Trying to top a market is extraordinarily difficult, and always easier to do in retrospect. But that doesn’t mean that everyone should own every asset in perpetuity. Sometimes the smart thing to do is sell, and one way to know when is by watching those who know more than you.
Back in 2007, just as the real estate market was getting frothy, Sam Zell, one of the greatest property investors of all time, sold his iconic company to Steve Schwarzman’s Blackstone in the largest LBOs in history. A few months later, Schwarzman, an iconic investor himself, took Blackstone public, effectively selling his most prized asset. One year later everything crashed.
This year is shaping up to be the year the shared economy goes public, with IPOs expected from Uber, Lyft, Postmates & AirBnB. One conclusion is that the industry has finally reached maturity. But another one is that the smartest people in Silicon Valley — the founders and early investors in these companies — are all looking to sell the same asset class. Let us consider why.
There are countless arguments as to why these are great companies and everyone should invest in them. But there is also an argument that they are doomed to fail, because the business model of the centrally owned platform, where individuals take all the risk but the platform captures a substantial portion of the upside, is not sustainable.
Silicon Valley adores the risk-taking entrepreneur, and has almost a religious belief in that mythical character’s right to amass wealth should they succeed. How ironic then that most of the unicorns of the past decade were built on the opposite principle. Every Uber driver or AirBnB renter is in-effect running a startup. They have to come up with a plan, invest capital and put in sweat equity. But not only do these entrepreneurs not get to keep all the profits, they get none of the equity.
Even the most cold-hearted capitalist should take issue with Uber taking 25% of every cab fare — not because it violates their moral compass, but rather their business one. One of the fundamental tenets of a good market is an alignment between risk and reward, lest it devolve into rent-seeking. Every time a new driver joins a rideshare service, they take 100% of the risk, having to buy the car, insure it, get a license, etc. If they get into a serious accident on day one, the platform doesn’t lose a penny. So why does it get a substantial cut if they succeed?
This argument doesn’t apply when a platform first launches, because then the creators are also taking substantial risk, arguably even more than the freelancers providing the service. But once a shared-economy platform matures, the dynamics flip, leading to the present world of angry providers and interventionist politicians — not to mention hungry investors.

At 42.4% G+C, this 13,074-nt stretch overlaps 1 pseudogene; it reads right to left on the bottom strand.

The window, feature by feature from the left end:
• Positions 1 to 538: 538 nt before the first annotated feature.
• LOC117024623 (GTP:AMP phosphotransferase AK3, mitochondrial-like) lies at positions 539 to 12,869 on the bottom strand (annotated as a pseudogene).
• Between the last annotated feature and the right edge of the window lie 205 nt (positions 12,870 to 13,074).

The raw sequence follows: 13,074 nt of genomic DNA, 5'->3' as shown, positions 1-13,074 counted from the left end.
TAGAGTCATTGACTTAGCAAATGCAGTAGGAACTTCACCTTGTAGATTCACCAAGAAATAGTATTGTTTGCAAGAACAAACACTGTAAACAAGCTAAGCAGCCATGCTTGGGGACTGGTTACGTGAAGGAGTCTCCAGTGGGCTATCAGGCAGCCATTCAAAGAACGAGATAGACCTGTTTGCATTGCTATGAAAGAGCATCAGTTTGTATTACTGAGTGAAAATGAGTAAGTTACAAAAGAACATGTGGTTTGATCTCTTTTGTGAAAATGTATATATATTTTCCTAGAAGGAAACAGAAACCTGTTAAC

The solution is to realign the incentive structure — giving the doers more equity and a say in governance. Maintaining a platform, even after maturity, takes work, and there is some risk. So the founders should still get a cut of the profits, but they should share more of the upside. The recent announcement by Uber and Lyft to give shares to some drivers proves that even they are realizing the current structure is not sustainable. But that’s just a temporary fix, and doesn’t address the drivers of tomorrow. A better solution is to disintermediate the platforms altogether.
Of all the businesses in the crosshairs of blockchain disruption, shared-economy platforms might be the most susceptible. A decentralized platform flattens the shareholder, decision-maker and driver into one. The driver who takes the most risk and does the most work earns the most tokens, giving them greater participation in governance and future growth.
Compare that to today’s model — which includes platforms like YouTube and Facebook — where the opposite is true. The content creators that do all the work get little, and shareholders don’t have as much say as founders. Is it any wonder that these companies are seemingly spiraling out of control and governments all over the world are cracking down? Bad things happen when risk and reward are misaligned.
A lot of this might sound implausible, especially to skeptics of blockchain or decentralization. But it wasn’t that long ago when the success of today’s centralized platforms also seemed implausible. Uber destroyed the century-old model of taxis anyway. New technologies always enable new business models, and while the internet enabled one, blockchain enables another. If decentralization wasn’t a threat, why are all the incumbents looking to sell?